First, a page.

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A major transition in evolution is the origin of a division between reproduction and work among individuals. Nowhere is this divide more striking than in social insects, where workers rarely produce offspring even though they are often capable of reproduction should the queen or king die. The molecular mechanisms that control worker reproduction remain(More)
Cooperation requires communication; this applies to animals and humans alike. The main communication means differ between taxa and social insects (ants, termites, and some bees and wasps) lack the cognitive abilities of most social vertebrates. Central to the regulation of the reproductive harmony in insect societies is the production of a royalty scent(More)
Conflict and competition lie at the heart of the theories of both ecology and sociobiology. Despite this, the interaction between societal conflicts on one hand and ecological competition on the other remains poorly understood. Here, we investigate this interaction in two ecologically similar sympatric termite species, Cryptotermes secundus Hill and(More)
BACKGROUND Social insects (ants, bees, wasps and termites) are considered as prime examples of altruism in which individuals (workers) forego their own reproduction to help other individuals reproduce. Such a behaviour is favoured by natural selection because the workers rear close kin and in doing so enhance their inclusive fitness. RESULTS Here I show,(More)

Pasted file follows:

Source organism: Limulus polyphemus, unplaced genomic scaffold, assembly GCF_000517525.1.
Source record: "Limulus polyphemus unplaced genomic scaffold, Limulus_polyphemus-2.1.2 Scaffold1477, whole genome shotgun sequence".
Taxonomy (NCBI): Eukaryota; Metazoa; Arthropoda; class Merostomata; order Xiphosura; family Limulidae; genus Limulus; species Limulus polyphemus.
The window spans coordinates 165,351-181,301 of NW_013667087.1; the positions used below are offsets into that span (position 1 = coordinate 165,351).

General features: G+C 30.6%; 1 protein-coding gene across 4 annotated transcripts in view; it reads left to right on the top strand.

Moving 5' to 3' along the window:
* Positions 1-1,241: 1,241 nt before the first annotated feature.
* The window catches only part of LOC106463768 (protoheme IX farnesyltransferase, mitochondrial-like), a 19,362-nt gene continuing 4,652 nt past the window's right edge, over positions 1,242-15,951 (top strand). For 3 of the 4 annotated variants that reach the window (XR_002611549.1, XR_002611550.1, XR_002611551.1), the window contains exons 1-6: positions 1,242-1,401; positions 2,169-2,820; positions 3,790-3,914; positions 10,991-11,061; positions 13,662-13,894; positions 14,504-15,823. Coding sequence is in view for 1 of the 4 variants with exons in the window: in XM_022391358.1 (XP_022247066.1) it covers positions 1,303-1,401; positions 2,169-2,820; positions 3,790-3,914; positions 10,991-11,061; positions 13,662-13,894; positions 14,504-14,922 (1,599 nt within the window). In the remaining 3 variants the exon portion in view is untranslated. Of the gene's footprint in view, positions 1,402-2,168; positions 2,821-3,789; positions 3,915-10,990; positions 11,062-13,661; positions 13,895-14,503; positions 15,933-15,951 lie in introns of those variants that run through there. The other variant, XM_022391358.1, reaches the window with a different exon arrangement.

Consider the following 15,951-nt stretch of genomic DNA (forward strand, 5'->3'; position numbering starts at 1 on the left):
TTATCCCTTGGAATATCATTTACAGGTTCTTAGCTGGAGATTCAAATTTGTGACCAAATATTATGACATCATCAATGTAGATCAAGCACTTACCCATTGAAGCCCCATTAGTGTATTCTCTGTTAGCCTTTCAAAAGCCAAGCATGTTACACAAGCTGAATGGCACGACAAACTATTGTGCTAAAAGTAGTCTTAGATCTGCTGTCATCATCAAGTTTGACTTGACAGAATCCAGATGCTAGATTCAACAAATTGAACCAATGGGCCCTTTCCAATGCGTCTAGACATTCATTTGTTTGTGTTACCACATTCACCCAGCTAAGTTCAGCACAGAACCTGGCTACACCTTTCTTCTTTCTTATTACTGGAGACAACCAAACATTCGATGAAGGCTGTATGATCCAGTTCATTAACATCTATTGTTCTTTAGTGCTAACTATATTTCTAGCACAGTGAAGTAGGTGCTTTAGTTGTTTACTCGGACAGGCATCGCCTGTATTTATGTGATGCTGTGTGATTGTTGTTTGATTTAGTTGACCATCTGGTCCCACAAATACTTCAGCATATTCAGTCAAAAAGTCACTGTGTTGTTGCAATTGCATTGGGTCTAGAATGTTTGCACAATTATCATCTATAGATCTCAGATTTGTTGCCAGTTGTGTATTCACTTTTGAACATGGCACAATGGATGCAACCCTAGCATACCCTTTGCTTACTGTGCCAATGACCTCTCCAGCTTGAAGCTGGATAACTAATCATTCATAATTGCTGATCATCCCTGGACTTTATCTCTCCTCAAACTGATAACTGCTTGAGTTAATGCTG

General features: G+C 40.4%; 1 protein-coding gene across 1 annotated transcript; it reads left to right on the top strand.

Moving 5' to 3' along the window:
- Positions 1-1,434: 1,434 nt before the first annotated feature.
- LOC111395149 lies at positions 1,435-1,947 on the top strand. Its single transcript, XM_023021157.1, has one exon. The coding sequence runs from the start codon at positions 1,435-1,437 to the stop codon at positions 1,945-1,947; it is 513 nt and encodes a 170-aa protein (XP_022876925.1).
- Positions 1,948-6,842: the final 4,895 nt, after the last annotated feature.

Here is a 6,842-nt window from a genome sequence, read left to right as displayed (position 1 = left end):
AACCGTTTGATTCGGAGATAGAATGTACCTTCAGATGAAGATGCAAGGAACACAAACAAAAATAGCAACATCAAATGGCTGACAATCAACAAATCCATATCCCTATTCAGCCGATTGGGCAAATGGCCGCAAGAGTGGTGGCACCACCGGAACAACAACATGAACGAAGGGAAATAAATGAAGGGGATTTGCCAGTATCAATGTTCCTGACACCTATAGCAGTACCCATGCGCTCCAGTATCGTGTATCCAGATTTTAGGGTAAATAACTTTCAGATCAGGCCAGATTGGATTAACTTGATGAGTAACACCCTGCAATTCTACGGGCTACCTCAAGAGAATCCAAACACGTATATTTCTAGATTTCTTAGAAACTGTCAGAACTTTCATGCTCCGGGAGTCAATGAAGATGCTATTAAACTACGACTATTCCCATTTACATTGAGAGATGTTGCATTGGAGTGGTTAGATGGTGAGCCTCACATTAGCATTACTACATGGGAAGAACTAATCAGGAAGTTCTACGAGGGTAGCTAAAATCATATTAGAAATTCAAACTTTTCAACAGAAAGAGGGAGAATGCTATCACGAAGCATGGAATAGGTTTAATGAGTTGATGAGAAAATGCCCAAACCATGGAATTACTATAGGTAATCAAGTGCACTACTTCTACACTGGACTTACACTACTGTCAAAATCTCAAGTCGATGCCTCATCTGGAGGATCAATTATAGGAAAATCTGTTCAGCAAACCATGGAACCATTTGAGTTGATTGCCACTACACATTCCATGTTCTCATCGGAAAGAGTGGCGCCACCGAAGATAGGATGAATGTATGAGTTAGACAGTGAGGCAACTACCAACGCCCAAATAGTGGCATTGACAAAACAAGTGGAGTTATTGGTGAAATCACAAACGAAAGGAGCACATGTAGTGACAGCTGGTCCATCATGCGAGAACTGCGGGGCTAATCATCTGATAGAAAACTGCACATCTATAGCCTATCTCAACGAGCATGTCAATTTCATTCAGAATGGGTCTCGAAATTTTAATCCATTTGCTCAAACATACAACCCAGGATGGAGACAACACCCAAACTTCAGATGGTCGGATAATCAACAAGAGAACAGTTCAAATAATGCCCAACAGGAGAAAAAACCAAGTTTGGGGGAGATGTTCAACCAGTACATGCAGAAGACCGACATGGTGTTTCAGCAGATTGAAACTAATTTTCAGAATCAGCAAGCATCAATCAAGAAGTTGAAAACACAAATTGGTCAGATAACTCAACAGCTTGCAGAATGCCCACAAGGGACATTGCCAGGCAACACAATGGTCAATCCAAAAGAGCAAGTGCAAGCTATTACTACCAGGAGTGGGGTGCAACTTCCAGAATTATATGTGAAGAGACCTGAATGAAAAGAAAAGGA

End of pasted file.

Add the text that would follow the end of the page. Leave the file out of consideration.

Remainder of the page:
BACKGROUND Polyphenism, the expression of different phenotypes with the same genetic background, is well known for social insects. The substantial physiological and morphological differences among the castes generally are the result of differential gene expression. In lower termites, workers are developmentally flexible to become neotenic replacement(More)
Ants and termites are the most abundant animals on earth. Their ecological success is attributed to their social life. They live in colonies consisting of few reproducing individuals, while the large majority of colony members (workers/soldiers) forego reproduction at least temporarilly. Despite their apparent resemblance in social organisation, both groups(More)
Termites are social cockroaches and this sociality is founded on a high plasticity during development. Three molting types (progressive, stationary and regressive molts) are fundamental to achieve plasticity during alate/sexual development, and they make termites a major challenge to any model on endocrine regulation in insect development. As the endocrine(More)
The termites evolved eusociality and complex societies before the ants, but have been studied much less. The recent publication of the first two termite genomes provides a unique comparative opportunity, particularly because the sequenced termites represent opposite ends of the social complexity spectrum. Zootermopsis nevadensis has simple colonies with(More)
Many ant species excavate nests that are made up of chambers and interconnecting tunnels. There is a general trend of an increase in nest complexity with increasing population size. This complexity reflects a higher ramification and anastomosis of tunnels that can be estimated by the meshedness coefficient of the tunnelling networks. It has long been(More)